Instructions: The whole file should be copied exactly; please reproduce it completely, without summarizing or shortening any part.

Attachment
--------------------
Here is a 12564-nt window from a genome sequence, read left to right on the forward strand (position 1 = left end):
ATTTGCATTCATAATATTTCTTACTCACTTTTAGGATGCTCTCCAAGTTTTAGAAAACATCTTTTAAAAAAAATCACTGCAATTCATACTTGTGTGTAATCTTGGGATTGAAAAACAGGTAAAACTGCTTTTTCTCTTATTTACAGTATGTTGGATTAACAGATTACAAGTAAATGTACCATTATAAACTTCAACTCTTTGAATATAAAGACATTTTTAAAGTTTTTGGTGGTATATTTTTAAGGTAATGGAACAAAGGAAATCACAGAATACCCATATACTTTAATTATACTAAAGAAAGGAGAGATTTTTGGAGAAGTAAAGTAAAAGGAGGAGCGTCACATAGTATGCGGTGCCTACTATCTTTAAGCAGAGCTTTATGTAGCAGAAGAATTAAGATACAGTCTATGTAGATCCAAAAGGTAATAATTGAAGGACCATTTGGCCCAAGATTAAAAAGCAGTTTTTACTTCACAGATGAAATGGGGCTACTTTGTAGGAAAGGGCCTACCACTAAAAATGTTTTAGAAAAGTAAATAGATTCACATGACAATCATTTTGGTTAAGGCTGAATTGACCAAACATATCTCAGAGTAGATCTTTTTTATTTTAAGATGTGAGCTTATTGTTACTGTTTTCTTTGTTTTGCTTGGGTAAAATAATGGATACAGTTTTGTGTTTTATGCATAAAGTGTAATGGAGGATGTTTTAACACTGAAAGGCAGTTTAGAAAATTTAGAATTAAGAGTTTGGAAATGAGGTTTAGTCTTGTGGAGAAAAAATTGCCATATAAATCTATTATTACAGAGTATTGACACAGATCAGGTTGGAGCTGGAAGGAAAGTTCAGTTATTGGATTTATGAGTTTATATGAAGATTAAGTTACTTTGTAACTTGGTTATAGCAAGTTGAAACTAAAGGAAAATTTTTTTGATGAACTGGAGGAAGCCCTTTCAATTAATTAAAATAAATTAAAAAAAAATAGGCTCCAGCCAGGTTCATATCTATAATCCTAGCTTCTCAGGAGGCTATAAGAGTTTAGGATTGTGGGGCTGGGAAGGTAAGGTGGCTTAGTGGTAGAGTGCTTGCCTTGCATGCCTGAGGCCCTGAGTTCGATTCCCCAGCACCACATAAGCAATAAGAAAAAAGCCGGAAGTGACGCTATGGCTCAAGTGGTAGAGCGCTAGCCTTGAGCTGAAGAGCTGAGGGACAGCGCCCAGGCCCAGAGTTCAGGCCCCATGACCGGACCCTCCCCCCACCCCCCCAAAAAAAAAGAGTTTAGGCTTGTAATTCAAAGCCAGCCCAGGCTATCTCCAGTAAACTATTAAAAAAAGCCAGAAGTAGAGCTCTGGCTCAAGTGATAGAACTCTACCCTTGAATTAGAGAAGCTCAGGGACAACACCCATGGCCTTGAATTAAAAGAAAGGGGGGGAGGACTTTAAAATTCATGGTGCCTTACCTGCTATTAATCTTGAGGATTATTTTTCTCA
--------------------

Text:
Here is a 12564-nt window from a genome sequence, read left to right on the forward strand (position 1 = left end):
ATTTGCATTCATAATATTTCTTACTCACTTTTAGGATGCTCTCCAAGTTTTAGAAAACATCTTTTAAAAAAAATCACTGCAATTCATACTTGTGTGTAATCTTGGGATTGAAAAACAGGTAAAACTGCTTTTTCTCTTATTTACAGTATGTTGGATTAACAGATTACAAGTAAATGTACCATTATAAACTTCAACTCTTTGAATATAAAGACATTTTTAAAGTTTTTGGTGGTATATTTTTAAGGTAATGGAACAAAGGAAATCACAGAATACCCATATACTTTAATTATACTAAAGAAAGGAGAGATTTTTGGAGAAGTAAAGTAAAAGGAGGAGCGTCACATAGTATGCGGTGCCTACTATCTTTAAGCAGAGCTTTATGTAGCAGAAGAATTAAGATACAGTCTATGTAGATCCAAAAGGTAATAATTGAAGGACCATTTGGCCCAAGATTAAAAAGCAGTTTTTACTTCACAGATGAAATGGGGCTACTTTGTAGGAAAGGGCCTACCACTAAAAATGTTTTAGAAAAGTAAATAGATTCACATGACAATCATTTTGGTTAAGGCTGAATTGACCAAACATATCTCAGAGTAGATCTTTTTTATTTTAAGATGTGAGCTTATTGTTACTGTTTTCTTTGTTTTGCTTGGGTAAAATAATGGATACAGTTTTGTGTTTTATGCATAAAGTGTAATGGAGGATGTTTTAACACTGAAAGGCAGTTTAGAAAATTTAGAATTAAGAGTTTGGAAATGAGGTTTAGTCTTGTGGAGAAAAAATTGCCATATAAATCTATTATTACAGAGTATTGACACAGATCAGGTTGGAGCTGGAAGGAAAGTTCAGTTATTGGATTTATGAGTTTATATGAAGATTAAGTTACTTTGTAACTTGGTTATAGCAAGTTGAAACTAAAGGAAAATTTTTTTGATGAACTGGAGGAAGCCCTTTCAATTAATTAAAATAAATTAAAAAAAAATAGGCTCCAGCCAGGTTCATATCTATAATCCTAGCTTCTCAGGAGGCTATAAGAGTTTAGGATTGTGGGGCTGGGAAGGTAAGGTGGCTTAGTGGTAGAGTGCTTGCCTTGCATGCCTGAGGCCCTGAGTTCGATTCCCCAGCACCACATAAGCAATAAGAAAAAAGCCGGAAGTGACGCTATGGCTCAAGTGGTAGAGCGCTAGCCTTGAGCTGAAGAGCTGAGGGACAGCGCCCAGGCCCAGAGTTCAGGCCCCATGACCGGACCCTCCCCCCACCCCCCCAAAAAAAAAGAGTTTAGGCTTGTAATTCAAAGCCAGCCCAGGCTATCTCCAGTAAACTATTAAAAAAAGCCAGAAGTAGAGCTCTGGCTCAAGTGATAGAACTCTACCCTTGAATTAGAGAAGCTCAGGGACAACACCCATGGCCTTGAATTAAAAGAAAGGGGGGGAGGACTTTAAAATTCATGGTGCCTTACCTGCTATTAATCTTGAGGATTATTTTTCTCA